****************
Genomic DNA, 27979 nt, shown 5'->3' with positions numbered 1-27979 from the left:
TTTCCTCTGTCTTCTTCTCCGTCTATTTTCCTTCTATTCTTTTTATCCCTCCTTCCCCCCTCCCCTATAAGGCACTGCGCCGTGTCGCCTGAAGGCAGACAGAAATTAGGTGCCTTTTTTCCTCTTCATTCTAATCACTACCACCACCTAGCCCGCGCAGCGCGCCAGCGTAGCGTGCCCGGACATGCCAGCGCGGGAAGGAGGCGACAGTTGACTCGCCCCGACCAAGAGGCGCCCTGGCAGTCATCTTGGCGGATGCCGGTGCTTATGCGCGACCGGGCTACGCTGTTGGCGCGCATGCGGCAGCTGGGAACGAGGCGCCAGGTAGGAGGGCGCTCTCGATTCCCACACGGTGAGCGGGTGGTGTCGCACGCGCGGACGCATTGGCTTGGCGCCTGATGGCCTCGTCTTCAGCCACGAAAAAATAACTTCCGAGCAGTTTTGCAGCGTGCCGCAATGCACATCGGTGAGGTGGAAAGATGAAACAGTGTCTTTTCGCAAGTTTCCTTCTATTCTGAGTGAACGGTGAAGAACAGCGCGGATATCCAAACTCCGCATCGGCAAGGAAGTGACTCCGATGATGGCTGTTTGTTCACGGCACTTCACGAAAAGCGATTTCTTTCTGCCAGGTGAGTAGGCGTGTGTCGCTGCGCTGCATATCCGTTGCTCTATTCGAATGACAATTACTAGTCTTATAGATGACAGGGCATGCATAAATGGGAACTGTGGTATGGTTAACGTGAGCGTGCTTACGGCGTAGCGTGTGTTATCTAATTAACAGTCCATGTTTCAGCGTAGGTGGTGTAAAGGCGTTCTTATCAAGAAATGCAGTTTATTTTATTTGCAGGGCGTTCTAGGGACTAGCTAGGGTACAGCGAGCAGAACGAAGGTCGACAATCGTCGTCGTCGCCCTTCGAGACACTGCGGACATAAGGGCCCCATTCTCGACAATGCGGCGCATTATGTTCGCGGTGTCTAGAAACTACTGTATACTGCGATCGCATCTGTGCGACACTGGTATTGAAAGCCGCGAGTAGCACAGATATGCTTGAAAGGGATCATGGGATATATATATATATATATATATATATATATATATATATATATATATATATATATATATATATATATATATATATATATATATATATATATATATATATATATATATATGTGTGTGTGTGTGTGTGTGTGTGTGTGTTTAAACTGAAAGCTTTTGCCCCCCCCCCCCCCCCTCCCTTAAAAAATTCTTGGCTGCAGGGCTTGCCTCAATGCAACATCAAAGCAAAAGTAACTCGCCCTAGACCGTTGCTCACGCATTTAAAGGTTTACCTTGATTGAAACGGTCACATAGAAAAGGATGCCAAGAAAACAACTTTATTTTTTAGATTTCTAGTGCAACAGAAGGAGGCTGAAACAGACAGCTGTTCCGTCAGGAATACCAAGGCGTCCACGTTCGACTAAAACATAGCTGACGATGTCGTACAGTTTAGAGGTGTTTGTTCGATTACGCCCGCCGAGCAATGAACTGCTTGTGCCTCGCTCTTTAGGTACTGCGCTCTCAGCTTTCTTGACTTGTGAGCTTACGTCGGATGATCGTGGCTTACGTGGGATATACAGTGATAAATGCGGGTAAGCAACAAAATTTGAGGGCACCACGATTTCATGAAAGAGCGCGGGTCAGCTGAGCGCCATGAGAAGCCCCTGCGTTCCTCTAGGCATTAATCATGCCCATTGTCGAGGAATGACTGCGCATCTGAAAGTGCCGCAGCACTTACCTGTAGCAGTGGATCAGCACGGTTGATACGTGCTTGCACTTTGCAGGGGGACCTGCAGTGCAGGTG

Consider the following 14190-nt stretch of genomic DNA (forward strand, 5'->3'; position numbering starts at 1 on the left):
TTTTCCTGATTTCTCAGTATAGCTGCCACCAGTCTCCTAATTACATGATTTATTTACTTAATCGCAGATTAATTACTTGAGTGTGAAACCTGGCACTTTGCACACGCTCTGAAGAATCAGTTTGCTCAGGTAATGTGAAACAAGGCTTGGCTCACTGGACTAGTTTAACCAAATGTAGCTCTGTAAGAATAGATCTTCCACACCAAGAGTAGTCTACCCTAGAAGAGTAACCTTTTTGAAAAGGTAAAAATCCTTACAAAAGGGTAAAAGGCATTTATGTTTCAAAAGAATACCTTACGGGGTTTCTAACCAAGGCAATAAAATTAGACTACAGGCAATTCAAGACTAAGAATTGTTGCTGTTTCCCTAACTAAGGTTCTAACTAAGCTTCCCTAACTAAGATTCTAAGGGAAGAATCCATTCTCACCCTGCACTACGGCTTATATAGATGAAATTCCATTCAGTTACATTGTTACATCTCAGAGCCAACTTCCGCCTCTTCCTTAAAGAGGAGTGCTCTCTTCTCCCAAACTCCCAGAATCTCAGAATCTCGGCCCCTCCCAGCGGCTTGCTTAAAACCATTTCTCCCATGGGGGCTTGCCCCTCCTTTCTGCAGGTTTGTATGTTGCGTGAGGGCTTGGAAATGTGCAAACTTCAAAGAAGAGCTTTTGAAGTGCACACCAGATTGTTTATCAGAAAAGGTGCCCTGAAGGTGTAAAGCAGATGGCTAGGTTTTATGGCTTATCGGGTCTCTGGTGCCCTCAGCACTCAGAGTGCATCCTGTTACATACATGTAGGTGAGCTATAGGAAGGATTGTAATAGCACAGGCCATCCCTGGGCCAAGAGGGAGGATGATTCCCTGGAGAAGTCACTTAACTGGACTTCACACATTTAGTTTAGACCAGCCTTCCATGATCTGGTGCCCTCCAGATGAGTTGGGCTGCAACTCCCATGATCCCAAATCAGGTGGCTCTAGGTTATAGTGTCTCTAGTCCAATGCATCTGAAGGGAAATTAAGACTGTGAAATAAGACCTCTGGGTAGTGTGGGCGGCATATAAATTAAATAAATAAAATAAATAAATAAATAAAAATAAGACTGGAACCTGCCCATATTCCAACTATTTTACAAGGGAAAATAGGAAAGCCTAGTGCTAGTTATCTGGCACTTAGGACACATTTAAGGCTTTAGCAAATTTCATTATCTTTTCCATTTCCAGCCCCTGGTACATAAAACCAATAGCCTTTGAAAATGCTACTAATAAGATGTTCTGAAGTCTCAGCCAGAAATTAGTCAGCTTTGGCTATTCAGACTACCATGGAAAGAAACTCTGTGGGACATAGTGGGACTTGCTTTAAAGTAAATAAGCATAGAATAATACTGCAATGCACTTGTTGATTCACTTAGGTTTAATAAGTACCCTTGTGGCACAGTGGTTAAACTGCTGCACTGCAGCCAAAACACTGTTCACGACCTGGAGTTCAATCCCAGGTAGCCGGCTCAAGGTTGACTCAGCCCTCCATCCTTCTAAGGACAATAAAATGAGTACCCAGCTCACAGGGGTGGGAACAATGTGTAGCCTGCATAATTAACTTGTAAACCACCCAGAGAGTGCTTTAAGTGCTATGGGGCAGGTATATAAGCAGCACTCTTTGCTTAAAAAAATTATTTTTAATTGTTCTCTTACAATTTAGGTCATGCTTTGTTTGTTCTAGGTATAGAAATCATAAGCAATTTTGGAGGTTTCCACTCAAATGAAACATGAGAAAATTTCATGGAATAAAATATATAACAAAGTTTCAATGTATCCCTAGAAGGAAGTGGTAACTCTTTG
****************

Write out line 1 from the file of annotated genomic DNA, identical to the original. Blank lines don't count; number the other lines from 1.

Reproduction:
Genomic DNA, 27979 nt, shown 5'->3' with positions numbered 1-27979 from the left: